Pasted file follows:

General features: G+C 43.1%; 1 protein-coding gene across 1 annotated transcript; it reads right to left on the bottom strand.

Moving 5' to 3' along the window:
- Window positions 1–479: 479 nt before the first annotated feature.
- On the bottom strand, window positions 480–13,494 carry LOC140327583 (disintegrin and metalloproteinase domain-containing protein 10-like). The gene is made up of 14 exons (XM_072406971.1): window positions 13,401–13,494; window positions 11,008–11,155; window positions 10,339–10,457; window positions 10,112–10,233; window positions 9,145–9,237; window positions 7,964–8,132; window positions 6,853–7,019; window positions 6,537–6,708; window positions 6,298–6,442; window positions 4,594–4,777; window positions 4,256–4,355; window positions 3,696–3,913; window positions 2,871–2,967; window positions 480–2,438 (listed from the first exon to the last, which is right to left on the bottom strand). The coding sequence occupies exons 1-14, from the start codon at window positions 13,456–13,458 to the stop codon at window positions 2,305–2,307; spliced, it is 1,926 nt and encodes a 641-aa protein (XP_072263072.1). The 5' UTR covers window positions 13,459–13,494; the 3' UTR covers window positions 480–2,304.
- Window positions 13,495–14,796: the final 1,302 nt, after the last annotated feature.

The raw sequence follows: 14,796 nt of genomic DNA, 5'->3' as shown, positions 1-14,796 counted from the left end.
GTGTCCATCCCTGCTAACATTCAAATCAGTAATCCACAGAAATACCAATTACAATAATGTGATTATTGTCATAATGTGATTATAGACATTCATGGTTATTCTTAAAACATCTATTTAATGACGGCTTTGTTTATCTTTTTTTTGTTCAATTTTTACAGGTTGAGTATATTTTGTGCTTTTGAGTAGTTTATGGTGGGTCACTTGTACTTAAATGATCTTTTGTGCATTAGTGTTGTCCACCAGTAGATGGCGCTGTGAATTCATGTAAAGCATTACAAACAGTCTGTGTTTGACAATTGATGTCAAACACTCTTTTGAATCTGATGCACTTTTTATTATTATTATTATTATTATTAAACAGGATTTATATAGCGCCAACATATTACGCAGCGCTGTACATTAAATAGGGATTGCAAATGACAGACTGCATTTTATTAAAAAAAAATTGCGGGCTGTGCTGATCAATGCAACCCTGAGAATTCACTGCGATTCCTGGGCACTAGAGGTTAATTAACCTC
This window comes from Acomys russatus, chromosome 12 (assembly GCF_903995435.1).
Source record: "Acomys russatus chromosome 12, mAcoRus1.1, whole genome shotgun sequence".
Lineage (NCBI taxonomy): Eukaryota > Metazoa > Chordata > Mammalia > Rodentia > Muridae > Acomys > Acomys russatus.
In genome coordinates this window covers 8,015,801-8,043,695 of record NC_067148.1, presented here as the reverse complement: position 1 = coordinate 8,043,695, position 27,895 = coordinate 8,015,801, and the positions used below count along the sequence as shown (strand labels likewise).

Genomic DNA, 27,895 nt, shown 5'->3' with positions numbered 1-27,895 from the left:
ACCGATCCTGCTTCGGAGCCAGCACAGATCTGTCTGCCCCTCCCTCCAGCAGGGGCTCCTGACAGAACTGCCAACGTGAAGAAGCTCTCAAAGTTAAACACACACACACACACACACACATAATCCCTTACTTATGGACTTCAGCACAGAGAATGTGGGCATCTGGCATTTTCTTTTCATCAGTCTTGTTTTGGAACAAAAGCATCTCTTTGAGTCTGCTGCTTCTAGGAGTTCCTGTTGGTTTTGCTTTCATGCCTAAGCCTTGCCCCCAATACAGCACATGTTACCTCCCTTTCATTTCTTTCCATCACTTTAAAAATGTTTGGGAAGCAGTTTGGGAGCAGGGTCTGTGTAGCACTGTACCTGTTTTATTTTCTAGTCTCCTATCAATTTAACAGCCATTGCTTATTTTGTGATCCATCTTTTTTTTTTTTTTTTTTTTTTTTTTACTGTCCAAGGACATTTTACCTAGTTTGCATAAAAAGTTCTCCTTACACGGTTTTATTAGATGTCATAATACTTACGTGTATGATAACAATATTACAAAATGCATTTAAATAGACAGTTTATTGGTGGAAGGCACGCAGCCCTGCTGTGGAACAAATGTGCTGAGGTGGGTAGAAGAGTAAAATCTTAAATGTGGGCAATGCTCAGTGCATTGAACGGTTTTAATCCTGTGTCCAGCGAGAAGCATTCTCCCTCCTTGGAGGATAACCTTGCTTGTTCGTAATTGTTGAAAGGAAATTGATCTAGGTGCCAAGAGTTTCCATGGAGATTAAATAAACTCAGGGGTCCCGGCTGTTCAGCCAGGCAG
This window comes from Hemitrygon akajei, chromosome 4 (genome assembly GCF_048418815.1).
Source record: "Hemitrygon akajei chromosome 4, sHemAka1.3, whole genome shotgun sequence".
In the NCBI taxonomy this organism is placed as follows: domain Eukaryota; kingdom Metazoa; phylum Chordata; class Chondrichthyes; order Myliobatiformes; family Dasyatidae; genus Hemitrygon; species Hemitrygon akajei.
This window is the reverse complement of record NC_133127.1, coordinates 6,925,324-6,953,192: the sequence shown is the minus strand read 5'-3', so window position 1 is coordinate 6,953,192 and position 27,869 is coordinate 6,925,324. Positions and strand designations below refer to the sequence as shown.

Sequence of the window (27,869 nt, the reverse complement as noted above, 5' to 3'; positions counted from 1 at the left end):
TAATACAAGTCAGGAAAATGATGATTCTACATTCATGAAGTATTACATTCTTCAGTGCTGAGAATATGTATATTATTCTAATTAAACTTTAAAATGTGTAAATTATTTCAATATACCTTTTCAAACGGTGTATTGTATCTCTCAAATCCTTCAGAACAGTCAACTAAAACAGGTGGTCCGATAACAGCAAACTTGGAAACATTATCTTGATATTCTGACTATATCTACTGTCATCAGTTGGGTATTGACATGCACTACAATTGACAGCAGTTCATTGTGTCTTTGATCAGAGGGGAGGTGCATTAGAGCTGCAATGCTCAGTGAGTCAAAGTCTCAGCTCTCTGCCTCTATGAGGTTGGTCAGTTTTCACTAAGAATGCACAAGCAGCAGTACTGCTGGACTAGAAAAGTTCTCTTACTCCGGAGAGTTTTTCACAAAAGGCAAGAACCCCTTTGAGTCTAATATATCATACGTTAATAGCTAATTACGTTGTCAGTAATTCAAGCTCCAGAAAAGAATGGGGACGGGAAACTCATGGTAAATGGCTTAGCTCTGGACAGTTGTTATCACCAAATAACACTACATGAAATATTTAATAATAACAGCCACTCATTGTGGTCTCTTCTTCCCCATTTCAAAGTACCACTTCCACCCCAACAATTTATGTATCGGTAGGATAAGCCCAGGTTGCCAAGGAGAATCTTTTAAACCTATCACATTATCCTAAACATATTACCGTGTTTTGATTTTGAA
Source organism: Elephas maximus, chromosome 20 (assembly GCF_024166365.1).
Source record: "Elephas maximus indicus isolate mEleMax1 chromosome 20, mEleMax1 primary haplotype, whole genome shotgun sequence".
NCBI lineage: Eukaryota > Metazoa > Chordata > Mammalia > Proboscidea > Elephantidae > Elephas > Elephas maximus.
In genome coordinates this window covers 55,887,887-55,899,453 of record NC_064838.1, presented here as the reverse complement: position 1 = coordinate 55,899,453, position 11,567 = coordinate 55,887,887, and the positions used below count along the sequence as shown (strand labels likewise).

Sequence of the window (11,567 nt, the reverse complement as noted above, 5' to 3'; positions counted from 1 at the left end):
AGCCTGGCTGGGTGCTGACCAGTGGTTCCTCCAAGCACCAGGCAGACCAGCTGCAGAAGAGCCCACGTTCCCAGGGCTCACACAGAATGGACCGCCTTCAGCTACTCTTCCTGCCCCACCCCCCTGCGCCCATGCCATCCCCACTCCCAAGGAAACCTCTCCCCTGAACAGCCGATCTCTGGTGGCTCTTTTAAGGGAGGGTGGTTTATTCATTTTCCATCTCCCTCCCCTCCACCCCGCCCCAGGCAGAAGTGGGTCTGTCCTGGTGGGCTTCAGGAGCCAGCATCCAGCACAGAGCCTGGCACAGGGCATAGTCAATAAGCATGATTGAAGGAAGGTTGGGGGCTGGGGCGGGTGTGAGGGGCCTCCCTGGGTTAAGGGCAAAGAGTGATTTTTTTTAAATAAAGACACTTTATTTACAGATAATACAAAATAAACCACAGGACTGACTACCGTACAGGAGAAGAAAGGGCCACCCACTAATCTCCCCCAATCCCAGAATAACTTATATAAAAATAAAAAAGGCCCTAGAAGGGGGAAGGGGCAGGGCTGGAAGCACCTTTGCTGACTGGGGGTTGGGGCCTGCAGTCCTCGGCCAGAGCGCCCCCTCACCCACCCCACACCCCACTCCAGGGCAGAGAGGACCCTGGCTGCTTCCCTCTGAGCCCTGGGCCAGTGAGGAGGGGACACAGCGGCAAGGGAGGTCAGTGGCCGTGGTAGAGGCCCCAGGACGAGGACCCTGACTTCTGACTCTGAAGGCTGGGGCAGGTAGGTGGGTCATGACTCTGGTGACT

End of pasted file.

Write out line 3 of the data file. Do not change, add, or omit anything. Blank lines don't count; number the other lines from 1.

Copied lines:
- Window positions 1–479: 479 nt before the first annotated feature.